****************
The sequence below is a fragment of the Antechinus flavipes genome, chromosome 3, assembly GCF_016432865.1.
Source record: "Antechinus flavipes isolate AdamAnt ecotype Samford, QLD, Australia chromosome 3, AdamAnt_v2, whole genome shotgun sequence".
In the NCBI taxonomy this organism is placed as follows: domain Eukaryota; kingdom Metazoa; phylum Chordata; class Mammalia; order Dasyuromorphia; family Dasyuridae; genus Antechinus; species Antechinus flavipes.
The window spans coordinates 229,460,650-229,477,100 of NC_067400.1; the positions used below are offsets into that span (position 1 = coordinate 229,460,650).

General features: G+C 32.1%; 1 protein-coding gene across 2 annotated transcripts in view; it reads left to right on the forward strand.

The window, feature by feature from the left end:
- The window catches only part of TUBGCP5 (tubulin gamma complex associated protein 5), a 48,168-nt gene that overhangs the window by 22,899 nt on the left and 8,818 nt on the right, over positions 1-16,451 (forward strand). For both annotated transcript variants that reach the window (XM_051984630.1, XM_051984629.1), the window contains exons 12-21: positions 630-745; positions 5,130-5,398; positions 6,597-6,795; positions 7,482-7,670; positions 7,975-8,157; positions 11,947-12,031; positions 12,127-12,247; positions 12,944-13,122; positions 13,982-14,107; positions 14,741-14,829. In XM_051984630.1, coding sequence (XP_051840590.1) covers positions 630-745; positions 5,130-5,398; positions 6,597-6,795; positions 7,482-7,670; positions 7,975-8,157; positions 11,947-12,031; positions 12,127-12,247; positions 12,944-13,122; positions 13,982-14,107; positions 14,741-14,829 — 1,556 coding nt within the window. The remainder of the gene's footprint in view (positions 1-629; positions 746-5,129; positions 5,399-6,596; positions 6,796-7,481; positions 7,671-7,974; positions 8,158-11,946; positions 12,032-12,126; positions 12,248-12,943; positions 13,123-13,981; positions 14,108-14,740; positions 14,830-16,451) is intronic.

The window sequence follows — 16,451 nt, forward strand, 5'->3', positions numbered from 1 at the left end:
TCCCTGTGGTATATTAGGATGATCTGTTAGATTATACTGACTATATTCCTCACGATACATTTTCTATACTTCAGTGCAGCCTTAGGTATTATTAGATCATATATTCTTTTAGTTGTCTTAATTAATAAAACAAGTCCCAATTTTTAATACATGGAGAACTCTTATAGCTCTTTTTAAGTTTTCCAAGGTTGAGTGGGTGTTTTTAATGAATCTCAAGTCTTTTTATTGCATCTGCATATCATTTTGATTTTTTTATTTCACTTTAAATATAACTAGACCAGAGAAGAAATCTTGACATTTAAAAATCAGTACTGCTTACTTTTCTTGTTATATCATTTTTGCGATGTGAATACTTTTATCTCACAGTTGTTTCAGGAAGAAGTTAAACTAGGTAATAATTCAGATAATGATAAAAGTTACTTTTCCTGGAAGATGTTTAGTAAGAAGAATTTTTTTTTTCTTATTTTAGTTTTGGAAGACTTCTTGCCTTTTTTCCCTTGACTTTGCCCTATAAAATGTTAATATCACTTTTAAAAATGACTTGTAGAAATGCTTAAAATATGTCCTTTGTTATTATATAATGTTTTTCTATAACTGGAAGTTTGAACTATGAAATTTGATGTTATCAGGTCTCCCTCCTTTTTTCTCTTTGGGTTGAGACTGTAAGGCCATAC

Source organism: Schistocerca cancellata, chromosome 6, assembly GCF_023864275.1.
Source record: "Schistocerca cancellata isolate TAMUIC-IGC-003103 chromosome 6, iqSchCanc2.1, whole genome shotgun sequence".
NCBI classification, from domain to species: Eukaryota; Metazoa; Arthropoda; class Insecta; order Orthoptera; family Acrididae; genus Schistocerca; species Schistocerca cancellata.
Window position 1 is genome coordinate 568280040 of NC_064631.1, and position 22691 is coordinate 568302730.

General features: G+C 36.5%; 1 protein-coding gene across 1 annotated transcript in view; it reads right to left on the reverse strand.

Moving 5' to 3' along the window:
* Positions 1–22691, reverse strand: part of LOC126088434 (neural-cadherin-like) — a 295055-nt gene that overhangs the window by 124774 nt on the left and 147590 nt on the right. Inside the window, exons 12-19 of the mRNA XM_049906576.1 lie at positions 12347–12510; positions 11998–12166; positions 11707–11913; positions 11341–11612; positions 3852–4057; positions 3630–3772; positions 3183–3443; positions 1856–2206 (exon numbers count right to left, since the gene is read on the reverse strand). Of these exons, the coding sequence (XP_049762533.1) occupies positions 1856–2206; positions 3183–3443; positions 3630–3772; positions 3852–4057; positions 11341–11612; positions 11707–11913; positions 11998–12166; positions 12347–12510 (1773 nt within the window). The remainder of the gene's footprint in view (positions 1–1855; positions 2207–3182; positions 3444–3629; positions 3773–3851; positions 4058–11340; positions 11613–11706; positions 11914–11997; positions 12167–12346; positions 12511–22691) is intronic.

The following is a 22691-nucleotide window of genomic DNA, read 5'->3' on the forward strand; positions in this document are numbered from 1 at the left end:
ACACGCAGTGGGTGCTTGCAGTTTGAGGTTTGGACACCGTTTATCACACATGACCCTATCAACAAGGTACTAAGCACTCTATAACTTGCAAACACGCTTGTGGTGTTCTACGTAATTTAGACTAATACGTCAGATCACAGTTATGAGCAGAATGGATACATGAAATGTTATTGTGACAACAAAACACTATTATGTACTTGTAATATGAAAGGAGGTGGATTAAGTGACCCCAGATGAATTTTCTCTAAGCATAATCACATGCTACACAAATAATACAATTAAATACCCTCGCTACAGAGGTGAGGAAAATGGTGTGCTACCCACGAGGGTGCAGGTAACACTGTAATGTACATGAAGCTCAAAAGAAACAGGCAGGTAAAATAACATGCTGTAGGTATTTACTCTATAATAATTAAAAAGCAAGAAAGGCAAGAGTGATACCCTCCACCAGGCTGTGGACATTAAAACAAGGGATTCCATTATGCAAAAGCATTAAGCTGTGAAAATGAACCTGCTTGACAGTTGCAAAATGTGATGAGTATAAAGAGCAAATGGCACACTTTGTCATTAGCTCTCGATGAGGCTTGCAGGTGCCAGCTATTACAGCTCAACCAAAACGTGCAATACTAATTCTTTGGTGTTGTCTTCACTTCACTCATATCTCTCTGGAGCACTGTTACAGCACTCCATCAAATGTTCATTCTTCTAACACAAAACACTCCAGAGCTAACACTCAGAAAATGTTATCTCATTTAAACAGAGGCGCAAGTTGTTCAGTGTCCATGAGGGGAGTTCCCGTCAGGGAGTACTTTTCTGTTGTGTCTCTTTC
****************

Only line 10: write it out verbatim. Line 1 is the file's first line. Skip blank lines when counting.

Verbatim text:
Source organism: Schistocerca cancellata, chromosome 6, assembly GCF_023864275.1.